42.  It should be noted that the Court limited its decision in the Ka’adan case to the specific facts of this case.  The general issue of the use of State lands for the purposes of land development raises a wide range of questions, which are yet to be resolved.  First, Ka’adan is not directed at past allocations of State land.  Second, it focuses on the particular circumstances of the communal village of Katzir. 


In discussing this issue, the Court did not take a position with regard to other types of settlements (such as the commune based Kibbutz or Moshav) or to the possibility that special circumstances, beyond the type of establishment, may be relevant, stating that:


&#39;[I]t is important to understand and remember that today we are taking the first step in a sensitive and difficult journey.  It is wise to proceed slowly, so that we do not stumble and fall, and instead we will proceed cautiously at every stage, according to the circumstances of each case.&#39;


43.  The Court rendered the decision that the State of Israel must consider the petitioners request to acquire land for themselves in the town of Katzir for the purpose of building their home.  The State must make this consideration based on the principle of equality, and considering various relevant factors including those factors affecting the Jewish Agency and the current residents of Katzir.  The State of Israel must also consider the numerous legal issues.  Based on these considerations, the State must determine with deliberate speed whether to allow the petitioners to make a home within the communal town of Katzir.


44.  As a response to the Ka&#39;adan ruling, the Israel Land Administration, in cooperation with the Jewish Agency for Israel, issued new admission criteria to be applied uniformly to all applicants seeking to move into small, communal settlements established on State owned lands.  These criteria stipulate that applicants must be over the age of 20, apply as an individual or a couple (including families), maintain sufficient economic resources, and maintain suitability to a small communal regime.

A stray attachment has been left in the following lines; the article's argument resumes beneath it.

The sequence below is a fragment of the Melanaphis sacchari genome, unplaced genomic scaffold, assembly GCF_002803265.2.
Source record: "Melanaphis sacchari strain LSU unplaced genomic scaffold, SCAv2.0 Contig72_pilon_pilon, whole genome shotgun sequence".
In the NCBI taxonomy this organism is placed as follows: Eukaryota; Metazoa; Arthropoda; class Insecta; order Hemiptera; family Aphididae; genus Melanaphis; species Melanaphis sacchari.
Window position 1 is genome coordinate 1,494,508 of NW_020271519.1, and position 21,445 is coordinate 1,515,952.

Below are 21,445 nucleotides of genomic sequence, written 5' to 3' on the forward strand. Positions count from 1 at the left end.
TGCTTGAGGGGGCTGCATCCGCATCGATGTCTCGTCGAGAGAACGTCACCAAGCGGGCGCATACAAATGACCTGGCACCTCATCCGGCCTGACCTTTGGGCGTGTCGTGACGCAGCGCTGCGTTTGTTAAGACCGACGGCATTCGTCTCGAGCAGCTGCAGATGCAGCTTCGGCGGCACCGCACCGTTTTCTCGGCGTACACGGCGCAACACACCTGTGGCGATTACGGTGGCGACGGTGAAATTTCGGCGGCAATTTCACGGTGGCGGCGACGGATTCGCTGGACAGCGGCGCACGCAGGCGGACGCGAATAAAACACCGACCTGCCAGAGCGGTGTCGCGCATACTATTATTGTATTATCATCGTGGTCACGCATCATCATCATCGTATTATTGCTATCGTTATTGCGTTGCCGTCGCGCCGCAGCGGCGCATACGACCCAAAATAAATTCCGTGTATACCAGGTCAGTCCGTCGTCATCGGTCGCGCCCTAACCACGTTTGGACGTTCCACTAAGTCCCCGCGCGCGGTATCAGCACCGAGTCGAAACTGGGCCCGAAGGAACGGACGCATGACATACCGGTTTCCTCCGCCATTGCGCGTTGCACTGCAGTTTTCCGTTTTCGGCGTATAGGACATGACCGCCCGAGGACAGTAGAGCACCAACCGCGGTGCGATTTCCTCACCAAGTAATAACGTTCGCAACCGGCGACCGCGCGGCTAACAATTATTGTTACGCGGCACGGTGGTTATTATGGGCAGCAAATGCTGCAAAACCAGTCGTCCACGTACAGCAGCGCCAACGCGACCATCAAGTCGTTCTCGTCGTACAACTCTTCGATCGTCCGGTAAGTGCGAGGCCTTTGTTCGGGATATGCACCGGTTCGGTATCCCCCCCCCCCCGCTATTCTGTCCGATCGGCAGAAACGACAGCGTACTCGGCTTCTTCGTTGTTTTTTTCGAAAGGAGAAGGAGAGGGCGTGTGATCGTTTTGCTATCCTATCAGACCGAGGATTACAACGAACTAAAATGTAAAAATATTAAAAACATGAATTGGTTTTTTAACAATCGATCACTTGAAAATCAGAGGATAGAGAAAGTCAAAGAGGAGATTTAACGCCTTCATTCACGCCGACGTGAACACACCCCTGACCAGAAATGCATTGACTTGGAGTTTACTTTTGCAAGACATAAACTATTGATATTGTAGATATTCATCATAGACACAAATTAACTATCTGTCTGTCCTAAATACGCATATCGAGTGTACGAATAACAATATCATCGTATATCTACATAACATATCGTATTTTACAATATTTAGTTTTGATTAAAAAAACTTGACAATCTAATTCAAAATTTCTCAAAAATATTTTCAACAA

45.  If the Committee rejects an application for admission, the reasons for rejection are to be based upon an objective, professional and independent opinion.  Any criterion for admission to particular settlements is to be assessed in advance by the Administration and publicized.  A decision by the Israel Land Administration also requires additional criteria to be included in the settlements Articles of Association.  The inclusion of additional criteria in the Articles of Association requires approval by the Cooperative Associations Registrar.

46.  The decisions of the aforementioned committees are subject to review by a Public Appeals Committee, to be chaired by a retired judge.  Application forms and rules of procedure of the Appeals Committee are to be made available to the public.


47.  A similar case still pending before the High Court of Justice is H.C.J 5601/00 Ibrahim Dwiri v. Israel Land Administration et al.  The issue raised in this petition is the request of the Dwiri family to acquire a piece of land in the neighborhood of Kibbutz Hasollelim&#39;s expansion area, which was dismissed by the Kibbutz.  Following the filing of the petition, the parties, the Dwiri family, the Kibbutz and the State, reached an agreement that the family would undergo the same selection/screening and acceptance procedures as any other entity interested in purchasing land in this neighborhood.  In the framework of these procedures, the Kibbutz acceptance committee, on the basis of the opinion of the Institute of Evaluation which examined the family, concluded that the Dwiri family does not harmonize with the Kibbutz way of life.  The family issued a counter opinion.




Prepared by
The Applied Research Institute – Jerusalem